When Transition Becomes a Tradition

transition and tradition

I haven’t had a normal Christmas in a few years.

By normal, I mean waking up at my parent’s house, waking up my brother who I’ve convinced to stay the night at our parents’ place (mostly so I can wake him up at my leisure), opening stockings, having a special breakfast, distributing presents and opening them around the circle one at a time, hanging out with various members of the family, enjoying dinner, then reading one of my Christmas presents (because I invariably get at least one book) the rest of the evening.

The last Christmas I had like that was three years ago. Dating, marriage, and moving have all disturbed my normal when it comes to holiday traditions. Before that, college and loss created their own unique transitions. This year is no different. Baby James’ due date made flying to New York for Christmas (the plan before I became pregnant) a bit iffy. My parent’s travel schedule, which included Coeur d’Alene in November and then again in January, made it impractical for them to come out in December too. So, Tim and I will be spending this Christmas alone.

Alone. Initially that held all the bad connotation you might imagine. But the longer I sat with those plans as reality, the more I realized God had my best in mind.

You can read more about how transitions have permeated my holiday traditions over on Kindred Grace today. Bonus: the post includes the recipe for one of my favorite holiday foods!

When It Doesn’t Feel Like Christmas

Less than a week until Christmas?  I still can’t believe it.  It doesn’t feel like Christmas.

Christmas is generally sunny, about 70 degrees.  Christmas is waking up, romping up and down on my slumbering brother (yes, I did this in my twenties – don’t judge), and opening stockings before breakfast.  Christmas is lights in Naples, gum drop trees downtown, and a post-meal walk up Big Dalton canyon.

None of that is happening this year.  Maybe that’s why it doesn’t feel like Christmas.

I’m stuck in the sentimental space between Christmases past and Christmases in the future.  For a newlywed, this space is called Christmas Present.  As the marital status implies, everything is new.  New spouse.  New lodging.  New responsibilities.  New life.

Christmas Present is new, and for a holiday built on traditions and memories, new can take the feelings of Christmas right out of Christmas.


So, how do you get Christmas back in Christmas?  Since I am currently waist deep in Christmas Present, my advice is fairly raw and being tested as I type.  In any case, here are the ways I’m approaching my first married Christmas:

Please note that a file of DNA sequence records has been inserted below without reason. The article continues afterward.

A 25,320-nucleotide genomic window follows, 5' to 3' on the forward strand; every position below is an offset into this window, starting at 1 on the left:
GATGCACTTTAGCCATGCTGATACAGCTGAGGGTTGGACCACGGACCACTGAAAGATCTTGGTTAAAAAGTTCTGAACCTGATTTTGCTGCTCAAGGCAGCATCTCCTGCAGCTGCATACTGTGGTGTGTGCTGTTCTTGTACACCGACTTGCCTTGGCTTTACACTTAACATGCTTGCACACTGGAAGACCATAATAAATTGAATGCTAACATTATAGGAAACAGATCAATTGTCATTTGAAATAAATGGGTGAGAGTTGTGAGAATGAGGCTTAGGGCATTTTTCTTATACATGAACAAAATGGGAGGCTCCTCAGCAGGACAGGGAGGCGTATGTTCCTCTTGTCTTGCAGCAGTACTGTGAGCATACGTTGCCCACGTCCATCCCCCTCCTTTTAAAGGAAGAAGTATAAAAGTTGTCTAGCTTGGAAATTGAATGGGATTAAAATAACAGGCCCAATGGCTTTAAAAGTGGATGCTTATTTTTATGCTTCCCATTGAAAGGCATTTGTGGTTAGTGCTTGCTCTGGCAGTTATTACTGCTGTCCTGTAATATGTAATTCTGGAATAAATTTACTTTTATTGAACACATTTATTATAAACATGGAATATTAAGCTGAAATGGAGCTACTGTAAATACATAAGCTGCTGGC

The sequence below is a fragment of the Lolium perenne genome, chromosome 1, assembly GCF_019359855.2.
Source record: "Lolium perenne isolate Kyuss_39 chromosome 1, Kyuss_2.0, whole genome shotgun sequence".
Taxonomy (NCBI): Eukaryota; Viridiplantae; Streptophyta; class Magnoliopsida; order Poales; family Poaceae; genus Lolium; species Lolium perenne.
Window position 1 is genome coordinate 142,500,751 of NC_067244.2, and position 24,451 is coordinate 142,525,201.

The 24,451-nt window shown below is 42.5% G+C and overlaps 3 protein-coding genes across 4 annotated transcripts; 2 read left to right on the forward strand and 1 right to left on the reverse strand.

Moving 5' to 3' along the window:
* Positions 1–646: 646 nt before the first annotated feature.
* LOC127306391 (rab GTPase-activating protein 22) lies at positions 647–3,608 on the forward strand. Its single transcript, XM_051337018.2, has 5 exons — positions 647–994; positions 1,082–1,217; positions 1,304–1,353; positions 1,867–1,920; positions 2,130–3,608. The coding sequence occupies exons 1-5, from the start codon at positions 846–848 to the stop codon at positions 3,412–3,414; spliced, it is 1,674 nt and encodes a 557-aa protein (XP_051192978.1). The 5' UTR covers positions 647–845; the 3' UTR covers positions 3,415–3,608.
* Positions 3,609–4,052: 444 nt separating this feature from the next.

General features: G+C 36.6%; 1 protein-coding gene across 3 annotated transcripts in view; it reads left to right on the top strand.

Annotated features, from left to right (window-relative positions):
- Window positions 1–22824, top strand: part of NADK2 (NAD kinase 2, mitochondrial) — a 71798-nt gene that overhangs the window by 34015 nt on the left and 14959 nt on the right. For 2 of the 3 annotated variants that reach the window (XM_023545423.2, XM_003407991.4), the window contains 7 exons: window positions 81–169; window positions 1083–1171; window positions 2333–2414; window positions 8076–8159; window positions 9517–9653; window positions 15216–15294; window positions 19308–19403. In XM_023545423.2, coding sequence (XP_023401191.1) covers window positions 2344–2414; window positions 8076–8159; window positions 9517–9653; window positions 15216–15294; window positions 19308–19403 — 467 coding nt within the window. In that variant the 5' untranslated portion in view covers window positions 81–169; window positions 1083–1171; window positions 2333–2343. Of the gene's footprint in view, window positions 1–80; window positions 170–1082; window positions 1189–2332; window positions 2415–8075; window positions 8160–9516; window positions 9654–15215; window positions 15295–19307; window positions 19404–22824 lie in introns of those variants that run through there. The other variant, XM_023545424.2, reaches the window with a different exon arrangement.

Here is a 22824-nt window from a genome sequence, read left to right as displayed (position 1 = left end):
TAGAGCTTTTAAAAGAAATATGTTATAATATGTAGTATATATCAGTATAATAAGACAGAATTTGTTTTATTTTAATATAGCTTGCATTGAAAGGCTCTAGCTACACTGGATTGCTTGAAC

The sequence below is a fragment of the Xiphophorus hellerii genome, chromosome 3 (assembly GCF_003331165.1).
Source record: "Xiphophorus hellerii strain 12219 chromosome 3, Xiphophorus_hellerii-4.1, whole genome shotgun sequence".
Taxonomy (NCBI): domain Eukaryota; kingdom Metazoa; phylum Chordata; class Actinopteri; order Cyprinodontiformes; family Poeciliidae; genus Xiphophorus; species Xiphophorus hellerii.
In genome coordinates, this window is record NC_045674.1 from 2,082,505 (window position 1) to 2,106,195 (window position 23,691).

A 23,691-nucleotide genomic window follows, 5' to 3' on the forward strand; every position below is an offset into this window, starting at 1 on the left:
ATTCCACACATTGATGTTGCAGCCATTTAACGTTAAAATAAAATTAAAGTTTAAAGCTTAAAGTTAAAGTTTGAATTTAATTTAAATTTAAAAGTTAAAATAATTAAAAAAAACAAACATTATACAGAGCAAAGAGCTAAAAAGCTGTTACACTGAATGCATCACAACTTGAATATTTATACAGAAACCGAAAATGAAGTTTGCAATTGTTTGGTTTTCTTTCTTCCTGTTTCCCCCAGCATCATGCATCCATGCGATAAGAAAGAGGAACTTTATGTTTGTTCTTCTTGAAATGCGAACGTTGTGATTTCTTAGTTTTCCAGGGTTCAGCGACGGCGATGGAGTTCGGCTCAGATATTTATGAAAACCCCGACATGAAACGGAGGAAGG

• Know that your feelings are okay. Marriage is a huge adjustment and holidays are part of the adjustment.  You are simultaneously mourning Christmas Past, trying to make it through Christmas Present, and hoping Christmas Future is better.  Give yourself a break.
  • Be honest with your spouse. Your feelings effect them, too!  I hesitate to talk about Christmas feelings because I don’t want Tim to feel bad.  Withdrawing (which is my default) makes him feel worse. Communicate!
  • Be honest with God. If you’re not used to speaking candidly with your Abba about how you feel, let David speak for you.  The Psalms are full of his heart, mind, and soul in song form.  If David can ask God, “Why?” and “What gives?” (Emily paraphrase), then you can pose the same questions.
  • Let God work on your feelings. Trying to force yourself into Christmas cheer isn’t going to get you very far. If you’re not feeling how you want to feel about Christmas Present, ask God for peace and joy, even in the newness.  If you’re feeling like me, you can even ask Him to help you want to have joy and peace in the newness.
  • Embrace the new. Don’t try to replicate Christmas Past. I have a good imagination, but jacking up the heater to 80 degrees, importing some palm trees, and creating cardboard cut-outs of my entire family just wouldn’t be the same as Christmases past.  Trying to recreate a SoCal Christmas in Northern Idaho is disappointment in the making.